In a world where many pension funds have been generating near-flat returns, the people managing one Texas public safety fun have done a red hot job.
The Houston Firefighters' Relief and Retirement Fund ranked among the top earners in the annual statistics generated by the Private Equity Growth Capital Council, according to the Houston Chronicle.
Houston's firefighters' fund averaged an impressive 11 percent return over the past decade, making it the seventh-best performer in the study.
Private equity investments make up 11.5 percent of the fund's portfolio and those investments generated overall returns of 8.7 percent over the decade - though in the past three years, private equity earnings have been closer to 3.3 percent.
The strong showing is being used by both sides in what is described as an acrimonious tug-of-war over public pension benefits in Houston. Civic leaders are pushing for a new pension deal to help cut the $61.5 million annual bill the firefighters' pension currently costs the city, going so far as suing the pension fund to release financial data.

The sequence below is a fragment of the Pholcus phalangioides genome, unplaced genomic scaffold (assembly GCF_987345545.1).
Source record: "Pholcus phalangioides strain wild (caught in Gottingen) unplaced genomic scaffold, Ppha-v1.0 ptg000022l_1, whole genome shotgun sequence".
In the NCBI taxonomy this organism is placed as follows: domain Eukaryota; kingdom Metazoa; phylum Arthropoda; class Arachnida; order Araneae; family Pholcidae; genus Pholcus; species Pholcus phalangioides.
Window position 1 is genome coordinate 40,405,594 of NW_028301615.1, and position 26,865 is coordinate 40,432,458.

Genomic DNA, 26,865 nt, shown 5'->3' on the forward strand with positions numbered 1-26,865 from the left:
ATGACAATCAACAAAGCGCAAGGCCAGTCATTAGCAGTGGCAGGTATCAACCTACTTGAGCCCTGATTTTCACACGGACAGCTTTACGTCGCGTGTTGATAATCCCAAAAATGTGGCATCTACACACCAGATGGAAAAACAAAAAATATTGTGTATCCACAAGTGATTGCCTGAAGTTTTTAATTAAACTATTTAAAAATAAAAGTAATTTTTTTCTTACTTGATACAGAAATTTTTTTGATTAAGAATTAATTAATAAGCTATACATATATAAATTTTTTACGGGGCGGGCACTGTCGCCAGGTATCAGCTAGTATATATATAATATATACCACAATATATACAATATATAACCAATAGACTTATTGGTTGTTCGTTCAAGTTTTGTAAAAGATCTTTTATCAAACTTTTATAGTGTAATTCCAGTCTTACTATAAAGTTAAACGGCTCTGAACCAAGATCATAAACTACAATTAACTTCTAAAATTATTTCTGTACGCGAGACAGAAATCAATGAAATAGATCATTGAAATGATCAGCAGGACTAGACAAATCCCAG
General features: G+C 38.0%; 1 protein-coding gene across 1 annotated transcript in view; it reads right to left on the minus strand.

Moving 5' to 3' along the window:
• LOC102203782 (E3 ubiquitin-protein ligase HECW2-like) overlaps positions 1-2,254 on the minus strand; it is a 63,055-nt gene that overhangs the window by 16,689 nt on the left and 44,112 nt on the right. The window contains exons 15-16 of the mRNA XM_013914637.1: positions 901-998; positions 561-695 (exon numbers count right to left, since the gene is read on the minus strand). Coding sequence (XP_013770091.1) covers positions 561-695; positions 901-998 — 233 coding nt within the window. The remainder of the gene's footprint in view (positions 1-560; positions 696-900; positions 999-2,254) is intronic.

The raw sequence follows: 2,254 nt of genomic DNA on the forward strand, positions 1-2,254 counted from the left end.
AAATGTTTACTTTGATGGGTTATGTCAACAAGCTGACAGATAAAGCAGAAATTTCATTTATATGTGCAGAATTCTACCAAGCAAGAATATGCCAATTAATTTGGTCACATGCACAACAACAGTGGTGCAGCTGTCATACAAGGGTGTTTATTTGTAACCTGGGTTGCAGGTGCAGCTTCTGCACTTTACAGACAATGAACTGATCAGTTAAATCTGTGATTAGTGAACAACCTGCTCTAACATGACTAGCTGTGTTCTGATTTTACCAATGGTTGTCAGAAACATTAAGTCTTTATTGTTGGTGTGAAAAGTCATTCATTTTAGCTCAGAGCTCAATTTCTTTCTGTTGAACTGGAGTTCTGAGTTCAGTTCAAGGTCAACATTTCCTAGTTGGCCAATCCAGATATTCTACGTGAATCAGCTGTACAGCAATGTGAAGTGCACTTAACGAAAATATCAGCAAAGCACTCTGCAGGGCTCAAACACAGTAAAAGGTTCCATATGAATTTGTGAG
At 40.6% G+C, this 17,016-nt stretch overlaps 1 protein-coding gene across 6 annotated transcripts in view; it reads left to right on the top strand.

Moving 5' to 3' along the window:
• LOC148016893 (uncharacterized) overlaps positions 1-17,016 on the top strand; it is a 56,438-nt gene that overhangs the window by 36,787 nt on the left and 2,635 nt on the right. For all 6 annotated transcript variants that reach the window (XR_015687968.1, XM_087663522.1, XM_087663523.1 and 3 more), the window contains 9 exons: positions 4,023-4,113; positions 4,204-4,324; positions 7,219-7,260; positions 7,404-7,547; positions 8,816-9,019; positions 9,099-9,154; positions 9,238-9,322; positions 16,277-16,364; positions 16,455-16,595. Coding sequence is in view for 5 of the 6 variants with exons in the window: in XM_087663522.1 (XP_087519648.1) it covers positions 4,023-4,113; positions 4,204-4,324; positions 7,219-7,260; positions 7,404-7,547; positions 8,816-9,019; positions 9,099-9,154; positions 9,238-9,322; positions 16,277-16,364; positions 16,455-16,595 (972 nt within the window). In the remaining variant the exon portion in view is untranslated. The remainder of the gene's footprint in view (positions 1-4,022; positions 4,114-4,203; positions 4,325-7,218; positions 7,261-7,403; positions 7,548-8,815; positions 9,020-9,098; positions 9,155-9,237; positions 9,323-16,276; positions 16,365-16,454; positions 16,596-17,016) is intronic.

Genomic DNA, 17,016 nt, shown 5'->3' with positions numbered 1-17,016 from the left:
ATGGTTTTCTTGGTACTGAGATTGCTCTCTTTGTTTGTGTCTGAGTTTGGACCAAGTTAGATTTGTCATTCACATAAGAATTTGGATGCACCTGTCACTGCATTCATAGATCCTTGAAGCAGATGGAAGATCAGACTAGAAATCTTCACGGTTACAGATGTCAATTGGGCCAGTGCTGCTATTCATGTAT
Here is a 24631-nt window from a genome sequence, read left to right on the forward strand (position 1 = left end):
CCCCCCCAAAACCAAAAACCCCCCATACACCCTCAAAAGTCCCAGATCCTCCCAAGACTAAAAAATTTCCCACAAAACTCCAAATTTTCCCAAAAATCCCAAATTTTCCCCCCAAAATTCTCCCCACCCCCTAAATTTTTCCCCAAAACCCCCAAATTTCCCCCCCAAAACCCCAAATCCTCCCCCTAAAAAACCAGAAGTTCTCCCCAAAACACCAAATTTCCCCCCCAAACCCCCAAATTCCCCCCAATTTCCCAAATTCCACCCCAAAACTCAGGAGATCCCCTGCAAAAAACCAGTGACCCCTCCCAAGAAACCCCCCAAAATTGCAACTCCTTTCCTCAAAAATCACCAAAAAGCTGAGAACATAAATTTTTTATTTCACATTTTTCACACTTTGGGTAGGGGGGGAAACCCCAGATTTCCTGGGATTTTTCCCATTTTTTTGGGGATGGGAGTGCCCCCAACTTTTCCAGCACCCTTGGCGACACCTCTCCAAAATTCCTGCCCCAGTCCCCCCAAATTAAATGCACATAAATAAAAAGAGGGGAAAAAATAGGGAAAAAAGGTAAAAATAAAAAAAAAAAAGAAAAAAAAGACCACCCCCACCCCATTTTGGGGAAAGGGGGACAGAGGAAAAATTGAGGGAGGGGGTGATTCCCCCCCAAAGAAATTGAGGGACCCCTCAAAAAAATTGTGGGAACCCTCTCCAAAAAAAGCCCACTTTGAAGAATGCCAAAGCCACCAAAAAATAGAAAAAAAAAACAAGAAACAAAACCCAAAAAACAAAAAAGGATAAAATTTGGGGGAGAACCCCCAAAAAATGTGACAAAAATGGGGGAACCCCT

Controversy also continues over the fact that many retired city employees get a pension check larger than their working paycheck - with the average 25-year-plus firefighting retiree earning a pension 58 percent higher than their pay if they retired in 2011, according to the city's chief pension executive.
Retiring police officers were gifted with retirement benefits, on average, 12 percent higher than their outgoing pay, and municipal employees received an average 19 percent "raise for retiring," according to analysis. Officials claim that Houston's overall pension obligations will rise to $191 million in the coming year.